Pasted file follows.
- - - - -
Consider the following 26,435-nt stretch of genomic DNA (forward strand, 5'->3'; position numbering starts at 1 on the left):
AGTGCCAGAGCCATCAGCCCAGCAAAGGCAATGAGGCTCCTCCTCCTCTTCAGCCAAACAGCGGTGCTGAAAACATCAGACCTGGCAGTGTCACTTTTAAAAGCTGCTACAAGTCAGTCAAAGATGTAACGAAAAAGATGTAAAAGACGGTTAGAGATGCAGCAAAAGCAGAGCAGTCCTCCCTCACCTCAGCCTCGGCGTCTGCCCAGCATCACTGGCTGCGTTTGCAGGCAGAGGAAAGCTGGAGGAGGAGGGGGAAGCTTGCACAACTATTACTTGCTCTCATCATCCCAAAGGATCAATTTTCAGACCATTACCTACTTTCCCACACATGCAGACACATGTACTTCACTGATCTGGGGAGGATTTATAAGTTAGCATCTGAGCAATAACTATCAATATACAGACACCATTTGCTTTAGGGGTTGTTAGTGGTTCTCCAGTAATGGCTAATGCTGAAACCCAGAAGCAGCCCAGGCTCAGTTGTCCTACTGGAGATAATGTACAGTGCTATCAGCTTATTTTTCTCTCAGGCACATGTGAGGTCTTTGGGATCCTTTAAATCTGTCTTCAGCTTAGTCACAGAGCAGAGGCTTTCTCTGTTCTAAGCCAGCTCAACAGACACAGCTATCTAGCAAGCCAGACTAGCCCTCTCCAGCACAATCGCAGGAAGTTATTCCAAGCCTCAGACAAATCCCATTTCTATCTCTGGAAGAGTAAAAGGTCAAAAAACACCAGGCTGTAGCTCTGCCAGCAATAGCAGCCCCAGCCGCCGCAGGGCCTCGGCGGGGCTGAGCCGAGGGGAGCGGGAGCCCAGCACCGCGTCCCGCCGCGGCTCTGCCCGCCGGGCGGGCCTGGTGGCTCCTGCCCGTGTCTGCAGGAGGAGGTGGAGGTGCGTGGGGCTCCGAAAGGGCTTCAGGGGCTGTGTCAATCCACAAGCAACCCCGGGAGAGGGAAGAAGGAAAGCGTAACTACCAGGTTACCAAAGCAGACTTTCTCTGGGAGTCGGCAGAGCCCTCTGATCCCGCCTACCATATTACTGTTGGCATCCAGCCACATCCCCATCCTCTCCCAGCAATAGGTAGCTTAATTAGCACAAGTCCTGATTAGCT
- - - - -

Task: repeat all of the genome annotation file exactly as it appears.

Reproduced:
Consider the following 26,435-nt stretch of genomic DNA (forward strand, 5'->3'; position numbering starts at 1 on the left):
AGTGCCAGAGCCATCAGCCCAGCAAAGGCAATGAGGCTCCTCCTCCTCTTCAGCCAAACAGCGGTGCTGAAAACATCAGACCTGGCAGTGTCACTTTTAAAAGCTGCTACAAGTCAGTCAAAGATGTAACGAAAAAGATGTAAAAGACGGTTAGAGATGCAGCAAAAGCAGAGCAGTCCTCCCTCACCTCAGCCTCGGCGTCTGCCCAGCATCACTGGCTGCGTTTGCAGGCAGAGGAAAGCTGGAGGAGGAGGGGGAAGCTTGCACAACTATTACTTGCTCTCATCATCCCAAAGGATCAATTTTCAGACCATTACCTACTTTCCCACACATGCAGACACATGTACTTCACTGATCTGGGGAGGATTTATAAGTTAGCATCTGAGCAATAACTATCAATATACAGACACCATTTGCTTTAGGGGTTGTTAGTGGTTCTCCAGTAATGGCTAATGCTGAAACCCAGAAGCAGCCCAGGCTCAGTTGTCCTACTGGAGATAATGTACAGTGCTATCAGCTTATTTTTCTCTCAGGCACATGTGAGGTCTTTGGGATCCTTTAAATCTGTCTTCAGCTTAGTCACAGAGCAGAGGCTTTCTCTGTTCTAAGCCAGCTCAACAGACACAGCTATCTAGCAAGCCAGACTAGCCCTCTCCAGCACAATCGCAGGAAGTTATTCCAAGCCTCAGACAAATCCCATTTCTATCTCTGGAAGAGTAAAAGGTCAAAAAACACCAGGCTGTAGCTCTGCCAGCAATAGCAGCCCCAGCCGCCGCAGGGCCTCGGCGGGGCTGAGCCGAGGGGAGCGGGAGCCCAGCACCGCGTCCCGCCGCGGCTCTGCCCGCCGGGCGGGCCTGGTGGCTCCTGCCCGTGTCTGCAGGAGGAGGTGGAGGTGCGTGGGGCTCCGAAAGGGCTTCAGGGGCTGTGTCAATCCACAAGCAACCCCGGGAGAGGGAAGAAGGAAAGCGTAACTACCAGGTTACCAAAGCAGACTTTCTCTGGGAGTCGGCAGAGCCCTCTGATCCCGCCTACCATATTACTGTTGGCATCCAGCCACATCCCCATCCTCTCCCAGCAATAGGTAGCTTAATTAGCACAAGTCCTGATTAGCT